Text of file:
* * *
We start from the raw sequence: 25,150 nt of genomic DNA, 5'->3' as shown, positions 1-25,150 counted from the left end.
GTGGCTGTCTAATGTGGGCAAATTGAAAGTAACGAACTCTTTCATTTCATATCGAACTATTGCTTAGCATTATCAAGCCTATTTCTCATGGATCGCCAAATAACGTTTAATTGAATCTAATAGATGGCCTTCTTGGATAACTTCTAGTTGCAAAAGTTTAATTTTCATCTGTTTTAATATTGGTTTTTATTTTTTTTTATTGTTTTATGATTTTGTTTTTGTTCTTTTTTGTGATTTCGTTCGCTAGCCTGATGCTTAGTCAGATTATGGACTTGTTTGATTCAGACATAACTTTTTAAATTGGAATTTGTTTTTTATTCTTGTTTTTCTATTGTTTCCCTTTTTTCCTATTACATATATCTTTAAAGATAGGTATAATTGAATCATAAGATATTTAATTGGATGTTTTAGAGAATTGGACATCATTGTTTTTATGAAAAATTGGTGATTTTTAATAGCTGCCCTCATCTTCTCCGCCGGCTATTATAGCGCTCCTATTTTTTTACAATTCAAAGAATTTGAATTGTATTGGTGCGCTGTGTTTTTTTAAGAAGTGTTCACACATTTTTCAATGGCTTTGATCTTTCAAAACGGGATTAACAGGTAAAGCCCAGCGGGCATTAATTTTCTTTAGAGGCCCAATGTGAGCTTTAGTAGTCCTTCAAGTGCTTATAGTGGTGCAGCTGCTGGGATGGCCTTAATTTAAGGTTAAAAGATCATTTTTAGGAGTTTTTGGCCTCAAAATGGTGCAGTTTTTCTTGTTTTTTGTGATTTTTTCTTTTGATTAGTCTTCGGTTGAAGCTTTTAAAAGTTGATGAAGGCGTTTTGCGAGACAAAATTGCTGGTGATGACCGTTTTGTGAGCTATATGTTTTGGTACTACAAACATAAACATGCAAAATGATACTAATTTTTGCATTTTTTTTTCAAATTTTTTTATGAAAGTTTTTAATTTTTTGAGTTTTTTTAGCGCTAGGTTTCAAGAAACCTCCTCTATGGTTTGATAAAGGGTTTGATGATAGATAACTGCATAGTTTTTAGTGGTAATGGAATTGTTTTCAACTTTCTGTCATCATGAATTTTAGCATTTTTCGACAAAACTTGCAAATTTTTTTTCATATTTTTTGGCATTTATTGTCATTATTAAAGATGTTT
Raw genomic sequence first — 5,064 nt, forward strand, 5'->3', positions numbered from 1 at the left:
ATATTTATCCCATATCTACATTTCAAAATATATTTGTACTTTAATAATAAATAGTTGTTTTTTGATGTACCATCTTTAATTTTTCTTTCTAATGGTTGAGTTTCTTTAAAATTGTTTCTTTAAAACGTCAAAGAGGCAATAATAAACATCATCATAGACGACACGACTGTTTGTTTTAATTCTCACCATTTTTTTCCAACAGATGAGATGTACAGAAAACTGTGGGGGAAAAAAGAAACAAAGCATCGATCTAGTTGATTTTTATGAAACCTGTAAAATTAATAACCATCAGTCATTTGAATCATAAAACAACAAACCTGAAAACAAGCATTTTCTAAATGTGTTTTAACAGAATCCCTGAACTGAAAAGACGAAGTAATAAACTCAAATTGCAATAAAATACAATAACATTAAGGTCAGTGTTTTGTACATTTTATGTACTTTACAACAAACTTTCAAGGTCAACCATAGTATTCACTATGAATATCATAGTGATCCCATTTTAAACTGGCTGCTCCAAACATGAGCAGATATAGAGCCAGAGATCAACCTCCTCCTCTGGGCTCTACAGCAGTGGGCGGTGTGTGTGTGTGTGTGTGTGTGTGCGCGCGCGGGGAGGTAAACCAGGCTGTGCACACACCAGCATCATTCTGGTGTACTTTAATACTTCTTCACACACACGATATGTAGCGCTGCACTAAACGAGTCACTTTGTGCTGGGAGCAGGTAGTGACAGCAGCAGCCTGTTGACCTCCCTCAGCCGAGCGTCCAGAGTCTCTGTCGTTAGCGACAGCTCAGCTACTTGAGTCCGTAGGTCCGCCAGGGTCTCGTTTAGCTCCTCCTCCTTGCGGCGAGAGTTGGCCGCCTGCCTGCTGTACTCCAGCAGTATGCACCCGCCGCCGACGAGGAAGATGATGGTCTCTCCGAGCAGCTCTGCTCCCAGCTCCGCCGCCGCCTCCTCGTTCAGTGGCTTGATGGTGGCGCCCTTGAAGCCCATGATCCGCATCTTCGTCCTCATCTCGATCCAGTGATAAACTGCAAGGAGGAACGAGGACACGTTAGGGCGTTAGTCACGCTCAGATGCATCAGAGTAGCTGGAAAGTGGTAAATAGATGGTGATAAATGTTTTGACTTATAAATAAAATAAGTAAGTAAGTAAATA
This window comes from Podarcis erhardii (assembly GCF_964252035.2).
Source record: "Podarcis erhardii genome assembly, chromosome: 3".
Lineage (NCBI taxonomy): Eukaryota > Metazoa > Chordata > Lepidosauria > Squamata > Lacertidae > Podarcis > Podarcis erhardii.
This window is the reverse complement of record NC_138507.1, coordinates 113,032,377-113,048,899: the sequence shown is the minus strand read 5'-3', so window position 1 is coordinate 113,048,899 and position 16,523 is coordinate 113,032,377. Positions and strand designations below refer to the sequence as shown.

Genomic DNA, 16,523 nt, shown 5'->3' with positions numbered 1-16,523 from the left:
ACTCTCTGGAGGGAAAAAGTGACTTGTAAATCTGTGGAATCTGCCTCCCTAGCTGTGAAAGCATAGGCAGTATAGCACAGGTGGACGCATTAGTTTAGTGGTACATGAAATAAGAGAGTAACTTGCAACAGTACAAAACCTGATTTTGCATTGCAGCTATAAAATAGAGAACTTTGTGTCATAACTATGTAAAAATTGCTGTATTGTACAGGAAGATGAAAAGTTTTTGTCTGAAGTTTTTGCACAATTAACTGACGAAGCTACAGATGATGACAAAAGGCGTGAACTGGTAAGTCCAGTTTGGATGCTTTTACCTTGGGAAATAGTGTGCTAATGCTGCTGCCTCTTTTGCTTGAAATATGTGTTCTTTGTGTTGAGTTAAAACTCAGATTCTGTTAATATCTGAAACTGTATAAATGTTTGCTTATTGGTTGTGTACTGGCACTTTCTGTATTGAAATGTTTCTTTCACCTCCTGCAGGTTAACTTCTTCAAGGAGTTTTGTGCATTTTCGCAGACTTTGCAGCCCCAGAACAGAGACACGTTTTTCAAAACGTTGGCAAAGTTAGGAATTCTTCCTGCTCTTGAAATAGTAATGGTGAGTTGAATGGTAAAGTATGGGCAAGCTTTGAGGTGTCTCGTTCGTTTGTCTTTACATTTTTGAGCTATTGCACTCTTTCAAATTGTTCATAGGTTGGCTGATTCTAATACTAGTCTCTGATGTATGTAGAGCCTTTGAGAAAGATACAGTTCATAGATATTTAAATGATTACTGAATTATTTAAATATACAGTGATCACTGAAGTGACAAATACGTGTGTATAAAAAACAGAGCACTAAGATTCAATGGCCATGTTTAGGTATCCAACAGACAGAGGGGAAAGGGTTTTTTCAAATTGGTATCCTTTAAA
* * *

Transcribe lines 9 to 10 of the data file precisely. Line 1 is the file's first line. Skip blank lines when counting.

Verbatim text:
Genomic DNA, 16,523 nt, shown 5'->3' with positions numbered 1-16,523 from the left:
ACTCTCTGGAGGGAAAAAGTGACTTGTAAATCTGTGGAATCTGCCTCCCTAGCTGTGAAAGCATAGGCAGTATAGCACAGGTGGACGCATTAGTTTAGTGGTACATGAAATAAGAGAGTAACTTGCAACAGTACAAAACCTGATTTTGCATTGCAGCTATAAAATAGAGAACTTTGTGTCATAACTATGTAAAAATTGCTGTATTGTACAGGAAGATGAAAAGTTTTTGTCTGAAGTTTTTGCACAATTAACTGACGAAGCTACAGATGATGACAAAAGGCGTGAACTGGTAAGTCCAGTTTGGATGCTTTTACCTTGGGAAATAGTGTGCTAATGCTGCTGCCTCTTTTGCTTGAAATATGTGTTCTTTGTGTTGAGTTAAAACTCAGATTCTGTTAATATCTGAAACTGTATAAATGTTTGCTTATTGGTTGTGTACTGGCACTTTCTGTATTGAAATGTTTCTTTCACCTCCTGCAGGTTAACTTCTTCAAGGAGTTTTGTGCATTTTCGCAGACTTTGCAGCCCCAGAACAGAGACACGTTTTTCAAAACGTTGGCAAAGTTAGGAATTCTTCCTGCTCTTGAAATAGTAATGGTGAGTTGAATGGTAAAGTATGGGCAAGCTTTGAGGTGTCTCGTTCGTTTGTCTTTACATTTTTGAGCTATTGCACTCTTTCAAATTGTTCATAGGTTGGCTGATTCTAATACTAGTCTCTGATGTATGTAGAGCCTTTGAGAAAGATACAGTTCATAGATATTTAAATGATTACTGAATTATTTAAATATACAGTGATCACTGAAGTGACAAATACGTGTGTATAAAAAACAGAGCACTAAGATTCAATGGCCATGTTTAGGTATCCAACAGACAGAGGGGAAAGGGTTTTTTCAAATTGGTATCCTTTAAA